Happy Labor Day from Management INK!

1118679421_b0d120d892_zIn honor of Labor Day in the United States, we’re pleased to feature a collection of articles from ILR ReviewThe collection includes nine articles related to Labor Economics. One paper, entitled Workforce Reduction at Women-Owned Businesses in the United States,” authors David A. Mats and Amalia R. Miller find an association between female business leadership and increased labor hoarding. The abstract for the paper:

The authors find that privately held firms owned by women were less likely than those owned by men to downsize their workforces during the Great Recession. Year-to-year employment reductions were as much as 29% smaller at women-owned firms, even after controlling for industry, size, and profitability. Using data that allow the authors to control for additional detailed firm and owner characteristics, they also find that women-owned firms operated with greater labor intensity after the previous recession and were less likely to hire temporary or leased workers. These patterns extend previous findings associating female business leadership with increased labor hoarding.

Another paper in the collection, entitled “Revisiting the Current Issue CoverMinimum Wage–Employment Debate: Throwing Out the Baby with the Bathwater,” from authors David Neumark, J.M. Ian Salas, and William Wascher revisit the minimum wage debate with a new approach to the research design. The abstract for the paper:

The authors revisit the long-running minimum wage–employment debate to assess new studies claiming that estimates produced by the panel data approach commonly used in recent minimum wage research are flawed by that approach’s failure to account for spatial heterogeneity. The new studies use research designs intended to control for this heterogeneity and conclude that minimum wages in the United States have not reduced employment. The authors explore the ability of the new research designs to isolate reliable identifying information, and they test the designs’ untested assumptions about the construction of better control groups. Their analysis reveals problems with the new research designs. Moreover, using methods that let the data identify the appropriate control groups, their results reaffirm the evidence of disemployment effects, with teen employment elasticities near −0.15. This evidence, they conclude, still shows that minimum wages pose a tradeoff of higher wages for some against job losses for others.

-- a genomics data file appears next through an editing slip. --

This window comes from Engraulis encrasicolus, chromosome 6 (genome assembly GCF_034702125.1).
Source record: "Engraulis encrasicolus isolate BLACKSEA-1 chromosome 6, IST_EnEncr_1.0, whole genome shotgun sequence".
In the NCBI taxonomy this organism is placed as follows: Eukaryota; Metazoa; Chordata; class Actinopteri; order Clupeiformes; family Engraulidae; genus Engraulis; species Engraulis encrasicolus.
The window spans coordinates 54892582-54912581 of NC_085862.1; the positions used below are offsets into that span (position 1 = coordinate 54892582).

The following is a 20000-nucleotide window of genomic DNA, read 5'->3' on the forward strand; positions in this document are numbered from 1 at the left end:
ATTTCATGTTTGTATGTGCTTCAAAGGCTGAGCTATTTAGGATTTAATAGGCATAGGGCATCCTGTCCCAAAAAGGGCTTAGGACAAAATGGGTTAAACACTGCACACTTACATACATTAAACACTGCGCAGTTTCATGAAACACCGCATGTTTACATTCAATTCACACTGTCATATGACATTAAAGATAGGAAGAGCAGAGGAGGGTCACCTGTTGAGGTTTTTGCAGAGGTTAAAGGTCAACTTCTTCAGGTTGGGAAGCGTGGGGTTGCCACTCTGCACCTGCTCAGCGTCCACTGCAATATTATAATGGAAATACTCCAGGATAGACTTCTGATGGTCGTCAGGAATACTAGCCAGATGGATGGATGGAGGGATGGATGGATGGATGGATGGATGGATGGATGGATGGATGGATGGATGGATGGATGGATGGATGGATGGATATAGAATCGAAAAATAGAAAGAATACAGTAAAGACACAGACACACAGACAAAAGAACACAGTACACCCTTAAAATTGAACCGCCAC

You can read these two articles and more from the Labor Economics collection from ILR Review free for the next two weeks by clicking here. Want to stay current on all of the latest research from ILR Review? Click here to sign up for e-alerts!

Happy Labor Day from Management INK!

*Coffee shop image attributed to Dave Bleasdale (CC)


Is There A Skill Shortage in the US?

5832437491_a8d1b4512d_z[We’re pleased to welcome Peter Cappelli
of the Wharton School of the University of Pennsylvania. Peter recently published an article in ILR Review entitled “Skill Gaps, Skill Shortages, and Skill Mismatches: Evidence and Arguments for the United States” ]

Concerns over the supply of skills in the labor force, especially education-related skills, continue in the United States as well as in some other countries where employers complain about difficulty finding the talent they want. In the United States, there is little evidence consistent with the complaints about a skills shortage, and a wide range of evidence suggests the complaints are not warranted. Indeed, a reasonable conclusion is that over-education remains the persistent and even growing condition of the U.S. labor force with respect to skills. The best explanation for persistent employer complaints begins with a reminder that there is a market for labor regulated at least in part by supply and demand. Employers appear to be demanding more from applicants, most important, that they be able to perform jobs without any employer-provided training, and wages have not increased to match that greater demand. Employers and ILR_72ppiRGB_powerpointespecially their associations and consultants suggest some public policy response is in order to address employer complaints, but what that response should be is far from obvious.